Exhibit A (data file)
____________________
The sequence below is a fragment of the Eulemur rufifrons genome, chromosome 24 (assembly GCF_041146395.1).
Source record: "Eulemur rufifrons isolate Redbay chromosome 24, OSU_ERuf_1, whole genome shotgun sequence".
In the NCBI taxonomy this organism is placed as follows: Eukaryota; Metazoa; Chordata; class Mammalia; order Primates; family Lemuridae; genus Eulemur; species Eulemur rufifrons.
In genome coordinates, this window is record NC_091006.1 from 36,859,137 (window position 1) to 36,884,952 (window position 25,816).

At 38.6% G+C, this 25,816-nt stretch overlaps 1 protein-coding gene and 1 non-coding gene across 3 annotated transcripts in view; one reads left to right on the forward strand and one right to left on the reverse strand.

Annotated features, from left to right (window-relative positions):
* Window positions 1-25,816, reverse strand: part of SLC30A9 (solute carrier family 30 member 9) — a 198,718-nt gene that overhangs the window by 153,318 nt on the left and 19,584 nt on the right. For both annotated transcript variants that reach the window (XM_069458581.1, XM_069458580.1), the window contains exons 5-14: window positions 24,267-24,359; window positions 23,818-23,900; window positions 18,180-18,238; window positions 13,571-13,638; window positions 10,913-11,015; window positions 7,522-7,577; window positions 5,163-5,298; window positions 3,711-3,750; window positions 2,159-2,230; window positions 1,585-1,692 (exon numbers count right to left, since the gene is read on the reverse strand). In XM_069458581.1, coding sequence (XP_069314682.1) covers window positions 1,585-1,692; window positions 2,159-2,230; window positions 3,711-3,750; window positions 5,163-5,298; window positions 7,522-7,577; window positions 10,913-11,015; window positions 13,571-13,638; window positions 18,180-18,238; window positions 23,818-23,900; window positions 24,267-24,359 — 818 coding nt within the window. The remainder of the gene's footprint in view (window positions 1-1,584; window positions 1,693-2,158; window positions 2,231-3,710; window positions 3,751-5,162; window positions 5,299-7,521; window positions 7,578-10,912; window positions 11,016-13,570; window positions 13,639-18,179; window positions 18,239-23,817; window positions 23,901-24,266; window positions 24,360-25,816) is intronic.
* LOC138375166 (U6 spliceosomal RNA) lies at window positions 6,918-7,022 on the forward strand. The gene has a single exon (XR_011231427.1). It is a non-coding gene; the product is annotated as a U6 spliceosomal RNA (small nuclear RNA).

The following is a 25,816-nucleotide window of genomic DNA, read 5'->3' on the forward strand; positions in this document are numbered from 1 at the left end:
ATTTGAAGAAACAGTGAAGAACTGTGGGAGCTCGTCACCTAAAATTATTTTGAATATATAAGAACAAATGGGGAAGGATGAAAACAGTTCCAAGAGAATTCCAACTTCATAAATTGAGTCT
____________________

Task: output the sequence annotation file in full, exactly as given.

The sequence below is a fragment of the Eulemur rufifrons genome, chromosome 24 (assembly GCF_041146395.1).
Source record: "Eulemur rufifrons isolate Redbay chromosome 24, OSU_ERuf_1, whole genome shotgun sequence".
In the NCBI taxonomy this organism is placed as follows: Eukaryota; Metazoa; Chordata; class Mammalia; order Primates; family Lemuridae; genus Eulemur; species Eulemur rufifrons.
In genome coordinates, this window is record NC_091006.1 from 36,859,137 (window position 1) to 36,884,952 (window position 25,816).

At 38.6% G+C, this 25,816-nt stretch overlaps 1 protein-coding gene and 1 non-coding gene across 3 annotated transcripts in view; one reads left to right on the forward strand and one right to left on the reverse strand.

Annotated features, from left to right (window-relative positions):
* Window positions 1-25,816, reverse strand: part of SLC30A9 (solute carrier family 30 member 9) — a 198,718-nt gene that overhangs the window by 153,318 nt on the left and 19,584 nt on the right. For both annotated transcript variants that reach the window (XM_069458581.1, XM_069458580.1), the window contains exons 5-14: window positions 24,267-24,359; window positions 23,818-23,900; window positions 18,180-18,238; window positions 13,571-13,638; window positions 10,913-11,015; window positions 7,522-7,577; window positions 5,163-5,298; window positions 3,711-3,750; window positions 2,159-2,230; window positions 1,585-1,692 (exon numbers count right to left, since the gene is read on the reverse strand). In XM_069458581.1, coding sequence (XP_069314682.1) covers window positions 1,585-1,692; window positions 2,159-2,230; window positions 3,711-3,750; window positions 5,163-5,298; window positions 7,522-7,577; window positions 10,913-11,015; window positions 13,571-13,638; window positions 18,180-18,238; window positions 23,818-23,900; window positions 24,267-24,359 — 818 coding nt within the window. The remainder of the gene's footprint in view (window positions 1-1,584; window positions 1,693-2,158; window positions 2,231-3,710; window positions 3,751-5,162; window positions 5,299-7,521; window positions 7,578-10,912; window positions 11,016-13,570; window positions 13,639-18,179; window positions 18,239-23,817; window positions 23,901-24,266; window positions 24,360-25,816) is intronic.
* LOC138375166 (U6 spliceosomal RNA) lies at window positions 6,918-7,022 on the forward strand. The gene has a single exon (XR_011231427.1). It is a non-coding gene; the product is annotated as a U6 spliceosomal RNA (small nuclear RNA).

The following is a 25,816-nucleotide window of genomic DNA, read 5'->3' on the forward strand; positions in this document are numbered from 1 at the left end:
ATTTGAAGAAACAGTGAAGAACTGTGGGAGCTCGTCACCTAAAATTATTTTGAATATATAAGAACAAATGGGGAAGGATGAAAACAGTTCCAAGAGAATTCCAACTTCATAAATTGAGTCT